- Tax credits. The government offers a 30 percent tax credit if you opt for a solar-powered tankless water heater.
- Get multiple estimates. Get at least three estimates from reputable plumbers in your area to compare installation costs.
- Fuel type. Deciding on a natural gas, propane, or solar-powered water heater will affect the project’s overall price. Some fuel types are more expensive up front but will save more money down the road. Consider the options and choose the type of tankless water heater that will work the best in your home.
Questions to Ask About Tankless Water Heater Installation
Asking a professional the right questions about tankless water heater costs can minimize miscommunication, save money, and get the desired results. There are several questions a homeowner can ask a tankless water heater professional:
- Are you licensed and insured?
- Is a tankless water heater the best fit for my home?
- Who will install the tankless water heater?
- What size tank do I need?
- What is the flow rate of the new unit?
- What fuel source do you recommend?
- What brands of tankless water heaters can I choose from?
- How energy efficient is the unit?
- How long will the installation take?
- Does this job require a permit? If so, who is responsible for obtaining it?
- How will you remove and dispose of the current water heater?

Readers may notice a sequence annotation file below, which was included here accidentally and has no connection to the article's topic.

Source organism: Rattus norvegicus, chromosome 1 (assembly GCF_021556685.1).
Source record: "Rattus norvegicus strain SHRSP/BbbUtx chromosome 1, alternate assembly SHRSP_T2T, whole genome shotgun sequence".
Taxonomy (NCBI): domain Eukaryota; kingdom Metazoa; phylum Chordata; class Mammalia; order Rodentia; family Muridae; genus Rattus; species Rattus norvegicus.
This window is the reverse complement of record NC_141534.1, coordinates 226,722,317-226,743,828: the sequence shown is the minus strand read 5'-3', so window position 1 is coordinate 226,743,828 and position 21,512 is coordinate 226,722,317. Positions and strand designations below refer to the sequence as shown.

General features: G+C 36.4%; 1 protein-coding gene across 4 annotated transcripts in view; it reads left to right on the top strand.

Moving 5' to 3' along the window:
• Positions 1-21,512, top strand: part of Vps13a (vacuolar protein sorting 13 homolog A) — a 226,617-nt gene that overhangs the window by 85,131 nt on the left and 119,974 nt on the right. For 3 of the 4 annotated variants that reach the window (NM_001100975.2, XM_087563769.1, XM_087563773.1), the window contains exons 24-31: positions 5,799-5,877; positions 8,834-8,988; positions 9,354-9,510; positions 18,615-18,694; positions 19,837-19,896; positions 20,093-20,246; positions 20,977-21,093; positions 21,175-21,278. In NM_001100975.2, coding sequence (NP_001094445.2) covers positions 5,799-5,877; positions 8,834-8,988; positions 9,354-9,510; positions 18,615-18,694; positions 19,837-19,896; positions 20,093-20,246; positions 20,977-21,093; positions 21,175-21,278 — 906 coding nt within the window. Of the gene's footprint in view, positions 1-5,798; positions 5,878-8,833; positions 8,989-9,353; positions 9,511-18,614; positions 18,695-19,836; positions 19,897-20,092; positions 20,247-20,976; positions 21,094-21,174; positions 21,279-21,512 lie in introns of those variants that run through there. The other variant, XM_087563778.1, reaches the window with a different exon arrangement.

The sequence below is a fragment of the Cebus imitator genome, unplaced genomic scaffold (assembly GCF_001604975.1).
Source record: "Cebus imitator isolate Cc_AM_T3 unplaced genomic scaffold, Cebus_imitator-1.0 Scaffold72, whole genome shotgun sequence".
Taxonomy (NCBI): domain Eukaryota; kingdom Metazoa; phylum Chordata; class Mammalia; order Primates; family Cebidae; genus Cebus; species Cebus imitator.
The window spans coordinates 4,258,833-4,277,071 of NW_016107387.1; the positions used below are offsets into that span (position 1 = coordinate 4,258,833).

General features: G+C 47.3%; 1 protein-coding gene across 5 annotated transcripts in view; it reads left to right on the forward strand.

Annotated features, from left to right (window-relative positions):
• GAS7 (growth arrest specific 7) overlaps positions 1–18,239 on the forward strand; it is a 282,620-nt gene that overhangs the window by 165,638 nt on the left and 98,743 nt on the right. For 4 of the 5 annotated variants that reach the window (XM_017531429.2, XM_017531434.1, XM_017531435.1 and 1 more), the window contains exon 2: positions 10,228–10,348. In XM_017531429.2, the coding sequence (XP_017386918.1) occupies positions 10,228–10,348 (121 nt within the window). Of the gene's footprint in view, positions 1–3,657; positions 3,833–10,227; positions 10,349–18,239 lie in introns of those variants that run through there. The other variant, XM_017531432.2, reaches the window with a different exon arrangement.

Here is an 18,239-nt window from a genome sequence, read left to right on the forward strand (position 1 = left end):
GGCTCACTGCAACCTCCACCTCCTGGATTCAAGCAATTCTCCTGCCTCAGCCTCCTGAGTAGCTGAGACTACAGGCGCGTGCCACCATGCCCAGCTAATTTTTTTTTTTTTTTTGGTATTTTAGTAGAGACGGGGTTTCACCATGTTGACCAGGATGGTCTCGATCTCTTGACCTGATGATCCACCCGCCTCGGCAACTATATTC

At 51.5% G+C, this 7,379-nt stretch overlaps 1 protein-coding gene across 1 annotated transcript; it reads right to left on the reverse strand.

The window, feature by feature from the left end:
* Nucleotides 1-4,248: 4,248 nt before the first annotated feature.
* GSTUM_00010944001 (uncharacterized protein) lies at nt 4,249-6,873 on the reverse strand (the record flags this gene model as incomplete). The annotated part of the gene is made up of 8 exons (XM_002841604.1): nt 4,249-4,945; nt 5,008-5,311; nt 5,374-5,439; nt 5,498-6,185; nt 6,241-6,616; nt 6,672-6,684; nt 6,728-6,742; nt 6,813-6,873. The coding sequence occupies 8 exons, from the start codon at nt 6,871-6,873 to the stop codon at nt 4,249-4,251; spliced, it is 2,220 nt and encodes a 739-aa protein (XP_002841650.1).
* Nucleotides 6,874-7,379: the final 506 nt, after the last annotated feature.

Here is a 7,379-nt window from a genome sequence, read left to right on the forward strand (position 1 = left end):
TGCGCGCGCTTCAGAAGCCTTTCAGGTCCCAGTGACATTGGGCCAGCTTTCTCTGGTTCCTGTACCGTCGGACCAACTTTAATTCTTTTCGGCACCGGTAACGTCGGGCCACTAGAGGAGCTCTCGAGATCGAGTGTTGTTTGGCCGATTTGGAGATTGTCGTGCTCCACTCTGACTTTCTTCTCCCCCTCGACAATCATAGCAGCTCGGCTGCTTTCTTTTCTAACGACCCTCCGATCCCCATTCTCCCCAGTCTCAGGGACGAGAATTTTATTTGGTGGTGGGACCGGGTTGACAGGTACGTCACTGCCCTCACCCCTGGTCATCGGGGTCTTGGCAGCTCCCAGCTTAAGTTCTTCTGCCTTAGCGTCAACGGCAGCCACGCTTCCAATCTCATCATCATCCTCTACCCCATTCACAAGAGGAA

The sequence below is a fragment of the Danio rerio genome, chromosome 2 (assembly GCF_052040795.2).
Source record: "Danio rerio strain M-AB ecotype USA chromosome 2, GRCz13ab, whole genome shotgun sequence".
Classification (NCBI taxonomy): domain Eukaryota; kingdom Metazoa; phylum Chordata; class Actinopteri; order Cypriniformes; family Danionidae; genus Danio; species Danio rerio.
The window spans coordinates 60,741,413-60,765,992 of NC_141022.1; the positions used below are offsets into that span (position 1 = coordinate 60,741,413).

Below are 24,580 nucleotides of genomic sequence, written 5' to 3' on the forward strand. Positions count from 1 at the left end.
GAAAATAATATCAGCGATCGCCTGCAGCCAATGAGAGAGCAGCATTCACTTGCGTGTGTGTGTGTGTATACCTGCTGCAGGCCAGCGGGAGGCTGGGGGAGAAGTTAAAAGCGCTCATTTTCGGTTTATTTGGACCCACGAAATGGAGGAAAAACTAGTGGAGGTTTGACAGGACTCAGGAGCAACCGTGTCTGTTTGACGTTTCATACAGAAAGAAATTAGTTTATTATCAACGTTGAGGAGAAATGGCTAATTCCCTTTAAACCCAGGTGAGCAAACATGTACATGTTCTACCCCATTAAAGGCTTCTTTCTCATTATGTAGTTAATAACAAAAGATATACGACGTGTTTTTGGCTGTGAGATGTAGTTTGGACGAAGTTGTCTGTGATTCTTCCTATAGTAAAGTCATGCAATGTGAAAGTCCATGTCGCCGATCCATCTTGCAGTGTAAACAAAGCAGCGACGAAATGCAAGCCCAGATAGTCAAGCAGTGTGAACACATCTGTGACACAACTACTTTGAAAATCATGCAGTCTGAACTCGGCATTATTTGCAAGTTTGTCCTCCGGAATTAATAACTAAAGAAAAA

- Do I need to schedule maintenance appointments?
- What type of warranty do you offer?
Deciding on a tankless water heater while staying within budget can be a daunting process. Homeowners will want to consider some frequently asked questions about tankless water heater costs for guidance in this decision-making process.
Q. Can I run out of hot water with a tankless water heater?
A tankless water heater will heat water on demand so that there is enough hot water to supply the home when it is needed.
Q. What is the main downside of a tankless water heater?
One of the cons of a tankless water heater is that when homeowners are comparing tank vs. tankless water heater costs, the up-front expense of a tankless unit is higher than a tank-style water heater. It can take several years to see the savings of a tankless heater, and these units can supply inconsistent water temperatures if an incorrect size is installed. Additionally, water heater repair costs tend to be higher for tankless units. Probably the biggest downside is that a tankless system does not provide hot water during a power outage.
Q. How long will my new tankless water heater last?
On average, the lifespan of a tankless water heater is approximately 20 years with proper maintenance.
“Tankless water heaters last 15 to 20 [years],” says Bruninga. “It all depends on how each unit is installed, what maintenance you perform, and other factors like location, inlet water pressure, and chemicals in your water.”